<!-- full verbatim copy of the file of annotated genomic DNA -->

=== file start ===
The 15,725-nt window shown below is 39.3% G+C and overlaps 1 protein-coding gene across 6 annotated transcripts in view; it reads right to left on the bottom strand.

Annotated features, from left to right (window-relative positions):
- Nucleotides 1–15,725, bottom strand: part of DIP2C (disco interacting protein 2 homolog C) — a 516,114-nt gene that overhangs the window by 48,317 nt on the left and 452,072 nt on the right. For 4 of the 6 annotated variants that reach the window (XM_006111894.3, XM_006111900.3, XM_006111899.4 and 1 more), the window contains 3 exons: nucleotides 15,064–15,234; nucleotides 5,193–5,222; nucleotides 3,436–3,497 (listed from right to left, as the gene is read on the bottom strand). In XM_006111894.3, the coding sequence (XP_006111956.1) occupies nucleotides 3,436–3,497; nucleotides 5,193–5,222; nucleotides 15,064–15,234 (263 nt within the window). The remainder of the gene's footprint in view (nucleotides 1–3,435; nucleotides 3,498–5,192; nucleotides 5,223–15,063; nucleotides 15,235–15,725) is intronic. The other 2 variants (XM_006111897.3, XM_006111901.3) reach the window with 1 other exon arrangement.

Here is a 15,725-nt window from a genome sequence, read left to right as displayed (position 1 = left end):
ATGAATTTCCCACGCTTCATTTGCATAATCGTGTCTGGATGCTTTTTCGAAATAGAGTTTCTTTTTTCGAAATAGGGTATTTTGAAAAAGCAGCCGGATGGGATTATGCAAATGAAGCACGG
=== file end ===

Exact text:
The 15,725-nt window shown below is 39.3% G+C and overlaps 1 protein-coding gene across 6 annotated transcripts in view; it reads right to left on the bottom strand.

Annotated features, from left to right (window-relative positions):
- Nucleotides 1–15,725, bottom strand: part of DIP2C (disco interacting protein 2 homolog C) — a 516,114-nt gene that overhangs the window by 48,317 nt on the left and 452,072 nt on the right. For 4 of the 6 annotated variants that reach the window (XM_006111894.3, XM_006111900.3, XM_006111899.4 and 1 more), the window contains 3 exons: nucleotides 15,064–15,234; nucleotides 5,193–5,222; nucleotides 3,436–3,497 (listed from right to left, as the gene is read on the bottom strand). In XM_006111894.3, the coding sequence (XP_006111956.1) occupies nucleotides 3,436–3,497; nucleotides 5,193–5,222; nucleotides 15,064–15,234 (263 nt within the window). The remainder of the gene's footprint in view (nucleotides 1–3,435; nucleotides 3,498–5,192; nucleotides 5,223–15,063; nucleotides 15,235–15,725) is intronic. The other 2 variants (XM_006111897.3, XM_006111901.3) reach the window with 1 other exon arrangement.

Here is a 15,725-nt window from a genome sequence, read left to right as displayed (position 1 = left end):
ATGAATTTCCCACGCTTCATTTGCATAATCGTGTCTGGATGCTTTTTCGAAATAGAGTTTCTTTTTTCGAAATAGGGTATTTTGAAAAAGCAGCCGGATGGGATTATGCAAATGAAGCACGG